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Maturity in Your Cybersecurity Culture

ENISA recently published their Cybersecurity Culture in Organizations report, where they propose a structure for building security culture in organizations. I did participate in the review of this report, and my work in this space is referred to in the report.

With this report, ENISA is publishing the most comprehensive and applicable recommendations and structure for setting up and running a successful security culture programme. The program uses the free and open Security Culture Framework (SCF) as its basis, and provides the reader with more details and suggestions on how to apply this in the organization.

Further, the strong focus on measuring both security culture in general, and specifically the outcomes of activities taken, is an important step that I often see neglected in practice today. As such, the ENISA report is well aligned with the upcoming GDPR, where Article 32 1d requires organizations to also measure organizational controls. 

By applying the process proposed by ENISA in this report, possibly using templates and best practices from the SCF, and the use of metrics as set forward in the report, I believe that most organizations will be able to create a successful security culture program.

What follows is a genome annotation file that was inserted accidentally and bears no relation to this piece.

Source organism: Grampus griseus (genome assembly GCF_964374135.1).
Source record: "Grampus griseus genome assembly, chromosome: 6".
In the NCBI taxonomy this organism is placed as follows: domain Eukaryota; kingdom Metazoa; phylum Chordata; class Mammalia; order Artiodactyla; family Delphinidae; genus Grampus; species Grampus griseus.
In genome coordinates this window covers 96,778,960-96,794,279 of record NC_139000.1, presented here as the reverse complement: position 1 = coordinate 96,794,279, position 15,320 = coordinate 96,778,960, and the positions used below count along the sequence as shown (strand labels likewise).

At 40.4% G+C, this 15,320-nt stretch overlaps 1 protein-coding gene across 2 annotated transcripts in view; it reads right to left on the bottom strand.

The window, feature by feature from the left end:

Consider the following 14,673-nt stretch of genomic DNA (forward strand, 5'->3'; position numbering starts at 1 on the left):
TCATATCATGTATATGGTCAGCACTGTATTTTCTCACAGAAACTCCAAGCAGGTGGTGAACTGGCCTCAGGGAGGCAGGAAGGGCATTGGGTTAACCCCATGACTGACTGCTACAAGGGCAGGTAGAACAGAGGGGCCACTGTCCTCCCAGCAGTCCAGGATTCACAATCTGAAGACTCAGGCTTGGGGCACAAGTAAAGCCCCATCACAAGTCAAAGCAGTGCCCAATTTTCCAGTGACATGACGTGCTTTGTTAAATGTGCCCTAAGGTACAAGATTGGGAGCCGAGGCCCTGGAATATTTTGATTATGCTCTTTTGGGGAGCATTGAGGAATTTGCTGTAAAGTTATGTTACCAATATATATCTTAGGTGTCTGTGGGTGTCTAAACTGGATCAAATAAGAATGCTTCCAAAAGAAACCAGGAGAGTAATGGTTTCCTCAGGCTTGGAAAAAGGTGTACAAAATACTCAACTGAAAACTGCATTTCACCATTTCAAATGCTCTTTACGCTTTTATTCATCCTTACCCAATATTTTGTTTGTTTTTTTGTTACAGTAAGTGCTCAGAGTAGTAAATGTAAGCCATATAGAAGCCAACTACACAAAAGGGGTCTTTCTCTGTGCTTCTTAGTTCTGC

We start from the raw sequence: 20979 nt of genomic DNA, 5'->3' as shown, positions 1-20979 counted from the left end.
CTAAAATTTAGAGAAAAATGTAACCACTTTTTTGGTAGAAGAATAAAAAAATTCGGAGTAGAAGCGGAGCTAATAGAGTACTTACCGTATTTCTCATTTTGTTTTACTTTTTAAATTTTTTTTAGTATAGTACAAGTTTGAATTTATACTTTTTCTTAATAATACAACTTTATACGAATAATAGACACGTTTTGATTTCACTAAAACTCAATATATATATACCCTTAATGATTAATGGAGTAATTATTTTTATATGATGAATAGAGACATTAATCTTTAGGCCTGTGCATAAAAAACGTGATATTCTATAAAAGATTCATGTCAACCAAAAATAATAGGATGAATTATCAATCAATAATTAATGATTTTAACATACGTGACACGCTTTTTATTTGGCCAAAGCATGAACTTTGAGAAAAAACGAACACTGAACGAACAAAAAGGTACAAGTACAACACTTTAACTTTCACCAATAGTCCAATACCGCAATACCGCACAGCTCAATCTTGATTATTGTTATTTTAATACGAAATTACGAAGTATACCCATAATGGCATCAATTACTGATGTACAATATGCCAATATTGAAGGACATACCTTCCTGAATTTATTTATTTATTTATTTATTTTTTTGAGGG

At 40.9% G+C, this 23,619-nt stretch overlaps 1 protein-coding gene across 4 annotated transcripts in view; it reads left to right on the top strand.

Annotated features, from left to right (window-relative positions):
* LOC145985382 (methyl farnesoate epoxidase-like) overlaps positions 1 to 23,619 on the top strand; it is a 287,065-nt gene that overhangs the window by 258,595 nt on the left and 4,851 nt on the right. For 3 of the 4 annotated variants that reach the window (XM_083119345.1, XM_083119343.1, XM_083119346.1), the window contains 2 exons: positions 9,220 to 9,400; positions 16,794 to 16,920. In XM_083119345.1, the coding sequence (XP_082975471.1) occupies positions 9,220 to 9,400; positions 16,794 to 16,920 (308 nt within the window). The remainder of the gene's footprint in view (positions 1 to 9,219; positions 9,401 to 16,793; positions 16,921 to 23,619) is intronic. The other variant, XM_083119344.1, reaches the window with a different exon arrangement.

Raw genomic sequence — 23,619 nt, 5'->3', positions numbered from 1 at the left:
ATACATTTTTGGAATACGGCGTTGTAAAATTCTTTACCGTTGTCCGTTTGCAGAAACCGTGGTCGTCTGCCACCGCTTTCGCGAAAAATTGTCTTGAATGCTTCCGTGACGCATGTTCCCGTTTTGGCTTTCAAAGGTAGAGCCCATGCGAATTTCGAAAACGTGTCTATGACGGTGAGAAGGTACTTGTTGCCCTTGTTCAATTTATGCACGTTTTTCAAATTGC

Adaptations will always be needed, for example, as not every organization may be ready to put cybersecurity as a fixed item on the board of director’s agenda. Having this item as a goal, I believe will help the organization to mature and improve over time.

There are other things recommended in the report that some organizations may struggle with, for example

  • Measuring each activity every time,
  • Align cybersecurity strategies with business strategies 
  • Involve the employees to raise their concerns with the security culture workgroup
  • Embrace all seven dimensions of culture

All of these are important, yet require a certain degree of security culture maturity. Based on my own experience, I strongly suggest that organizations looking to improve their security culture start small – a small programme that is successful is better than a full-out program that fails.

Start with those things you are able to do, with your current level and budget, measure your progress, learn while you reiterate, and grow as you can.

Finally, I would like to praise ENISA for their work in this field. The report is a great step towards better cybersecurity culture in Europe, and as such, should be read and used by all kinds of organizations – government and private, large and small.

Remember, every step counts! Let us build a chain of human firewalls across Europe!

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